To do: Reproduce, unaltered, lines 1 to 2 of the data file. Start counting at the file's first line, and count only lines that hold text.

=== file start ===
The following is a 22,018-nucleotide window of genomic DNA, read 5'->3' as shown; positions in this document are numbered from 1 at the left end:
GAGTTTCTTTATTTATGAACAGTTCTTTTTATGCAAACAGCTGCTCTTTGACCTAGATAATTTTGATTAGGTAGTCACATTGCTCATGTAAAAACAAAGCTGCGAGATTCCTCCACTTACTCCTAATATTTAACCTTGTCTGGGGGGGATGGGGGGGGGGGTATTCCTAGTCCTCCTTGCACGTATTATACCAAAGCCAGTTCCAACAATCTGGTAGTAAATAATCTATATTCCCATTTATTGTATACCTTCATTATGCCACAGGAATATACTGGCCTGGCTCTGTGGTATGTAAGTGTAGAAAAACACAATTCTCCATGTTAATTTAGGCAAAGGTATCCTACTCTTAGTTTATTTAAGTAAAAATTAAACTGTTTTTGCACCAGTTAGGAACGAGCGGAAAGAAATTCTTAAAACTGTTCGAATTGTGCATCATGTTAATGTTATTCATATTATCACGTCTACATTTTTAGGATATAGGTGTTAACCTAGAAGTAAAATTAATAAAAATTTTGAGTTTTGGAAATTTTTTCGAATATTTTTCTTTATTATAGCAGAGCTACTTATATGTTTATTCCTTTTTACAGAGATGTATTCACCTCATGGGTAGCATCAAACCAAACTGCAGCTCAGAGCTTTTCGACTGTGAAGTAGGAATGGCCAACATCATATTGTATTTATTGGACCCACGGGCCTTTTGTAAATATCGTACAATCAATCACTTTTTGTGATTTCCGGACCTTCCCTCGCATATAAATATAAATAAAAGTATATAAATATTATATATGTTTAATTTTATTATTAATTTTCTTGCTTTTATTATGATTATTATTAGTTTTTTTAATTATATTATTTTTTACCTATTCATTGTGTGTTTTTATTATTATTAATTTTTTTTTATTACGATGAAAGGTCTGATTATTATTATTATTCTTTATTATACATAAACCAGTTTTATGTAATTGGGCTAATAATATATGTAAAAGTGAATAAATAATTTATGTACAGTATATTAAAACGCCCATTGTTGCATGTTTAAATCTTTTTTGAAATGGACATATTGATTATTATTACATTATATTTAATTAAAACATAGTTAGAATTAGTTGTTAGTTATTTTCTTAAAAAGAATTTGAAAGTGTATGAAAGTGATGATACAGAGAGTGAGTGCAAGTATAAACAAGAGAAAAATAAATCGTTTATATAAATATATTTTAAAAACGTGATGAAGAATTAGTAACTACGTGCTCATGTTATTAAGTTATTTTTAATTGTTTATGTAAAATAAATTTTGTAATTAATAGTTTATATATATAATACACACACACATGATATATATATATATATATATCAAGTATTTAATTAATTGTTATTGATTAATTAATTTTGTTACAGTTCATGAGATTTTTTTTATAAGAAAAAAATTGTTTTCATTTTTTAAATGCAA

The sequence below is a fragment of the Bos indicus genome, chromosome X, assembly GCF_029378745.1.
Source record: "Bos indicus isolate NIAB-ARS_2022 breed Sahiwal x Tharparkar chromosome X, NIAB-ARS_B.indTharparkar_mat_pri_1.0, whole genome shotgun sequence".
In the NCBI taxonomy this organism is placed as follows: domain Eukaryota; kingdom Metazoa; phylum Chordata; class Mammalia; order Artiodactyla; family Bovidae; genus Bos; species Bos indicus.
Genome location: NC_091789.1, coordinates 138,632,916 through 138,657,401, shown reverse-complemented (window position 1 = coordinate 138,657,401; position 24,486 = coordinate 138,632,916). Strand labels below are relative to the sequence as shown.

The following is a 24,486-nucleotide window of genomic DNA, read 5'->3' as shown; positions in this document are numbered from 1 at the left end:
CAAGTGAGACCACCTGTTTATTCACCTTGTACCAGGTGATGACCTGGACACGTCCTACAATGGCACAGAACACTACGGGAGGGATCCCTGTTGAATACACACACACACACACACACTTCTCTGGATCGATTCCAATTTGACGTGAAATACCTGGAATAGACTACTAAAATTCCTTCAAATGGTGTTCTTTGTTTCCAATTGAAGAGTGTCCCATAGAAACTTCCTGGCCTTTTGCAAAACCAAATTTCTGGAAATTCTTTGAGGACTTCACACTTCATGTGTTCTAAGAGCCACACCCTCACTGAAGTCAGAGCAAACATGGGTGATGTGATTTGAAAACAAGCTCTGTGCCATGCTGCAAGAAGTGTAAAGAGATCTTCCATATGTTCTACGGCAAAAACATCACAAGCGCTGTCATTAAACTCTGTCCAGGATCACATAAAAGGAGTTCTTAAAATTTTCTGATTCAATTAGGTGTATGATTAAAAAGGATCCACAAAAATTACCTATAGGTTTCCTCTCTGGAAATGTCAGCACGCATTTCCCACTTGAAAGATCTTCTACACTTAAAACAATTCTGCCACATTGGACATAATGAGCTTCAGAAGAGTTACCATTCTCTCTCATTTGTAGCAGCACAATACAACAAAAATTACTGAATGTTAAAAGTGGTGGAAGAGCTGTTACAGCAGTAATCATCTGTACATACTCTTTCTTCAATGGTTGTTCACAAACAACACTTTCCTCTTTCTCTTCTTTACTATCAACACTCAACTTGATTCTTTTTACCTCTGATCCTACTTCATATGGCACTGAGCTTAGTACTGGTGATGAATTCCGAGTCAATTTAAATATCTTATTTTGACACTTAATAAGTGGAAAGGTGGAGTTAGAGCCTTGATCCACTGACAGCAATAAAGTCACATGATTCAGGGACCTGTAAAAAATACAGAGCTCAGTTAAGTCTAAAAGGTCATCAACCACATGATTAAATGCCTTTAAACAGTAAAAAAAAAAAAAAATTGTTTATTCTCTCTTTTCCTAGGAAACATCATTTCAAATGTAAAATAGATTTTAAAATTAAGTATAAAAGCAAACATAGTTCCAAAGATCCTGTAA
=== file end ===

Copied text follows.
The following is a 22,018-nucleotide window of genomic DNA, read 5'->3' as shown; positions in this document are numbered from 1 at the left end:
GAGTTTCTTTATTTATGAACAGTTCTTTTTATGCAAACAGCTGCTCTTTGACCTAGATAATTTTGATTAGGTAGTCACATTGCTCATGTAAAAACAAAGCTGCGAGATTCCTCCACTTACTCCTAATATTTAACCTTGTCTGGGGGGGATGGGGGGGGGGGTATTCCTAGTCCTCCTTGCACGTATTATACCAAAGCCAGTTCCAACAATCTGGTAGTAAATAATCTATATTCCCATTTATTGTATACCTTCATTATGCCACAGGAATATACTGGCCTGGCTCTGTGGTATGTAAGTGTAGAAAAACACAATTCTCCATGTTAATTTAGGCAAAGGTATCCTACTCTTAGTTTATTTAAGTAAAAATTAAACTGTTTTTGCACCAGTTAGGAACGAGCGGAAAGAAATTCTTAAAACTGTTCGAATTGTGCATCATGTTAATGTTATTCATATTATCACGTCTACATTTTTAGGATATAGGTGTTAACCTAGAAGTAAAATTAATAAAAATTTTGAGTTTTGGAAATTTTTTCGAATATTTTTCTTTATTATAGCAGAGCTACTTATATGTTTATTCCTTTTTACAGAGATGTATTCACCTCATGGGTAGCATCAAACCAAACTGCAGCTCAGAGCTTTTCGACTGTGAAGTAGGAATGGCCAACATCATATTGTATTTATTGGACCCACGGGCCTTTTGTAAATATCGTACAATCAATCACTTTTTGTGATTTCCGGACCTTCCCTCGCATATAAATATAAATAAAAGTATATAAATATTATATATGTTTAATTTTATTATTAATTTTCTTGCTTTTATTATGATTATTATTAGTTTTTTTAATTATATTATTTTTTACCTATTCATTGTGTGTTTTTATTATTATTAATTTTTTTTTATTACGATGAAAGGTCTGATTATTATTATTATTCTTTATTATACATAAACCAGTTTTATGTAATTGGGCTAATAATATATGTAAAAGTGAATAAATAATTTATGTACAGTATATTAAAACGCCCATTGTTGCATGTTTAAATCTTTTTTGAAATGGACATATTGATTATTATTACATTATATTTAATTAAAACATAGTTAGAATTAGTTGTTAGTTATTTTCTTAAAAAGAATTTGAAAGTGTATGAAAGTGATGATACAGAGAGTGAGTGCAAGTATAAACAAGAGAAAAATAAATCGTTTATATAAATATATTTTAAAAACGTGATGAAGAATTAGTAACTACGTGCTCATGTTATTAAGTTATTTTTAATTGTTTATGTAAAATAAATTTTGTAATTAATAGTTTATATATATAATACACACACACATGATATATATATATATATATATCAAGTATTTAATTAATTGTTATTGATTAATTAATTTTGTTACAGTTCATGAGATTTTTTTTATAAGAAAAAAATTGTTTTCATTTTTTAAATGCAA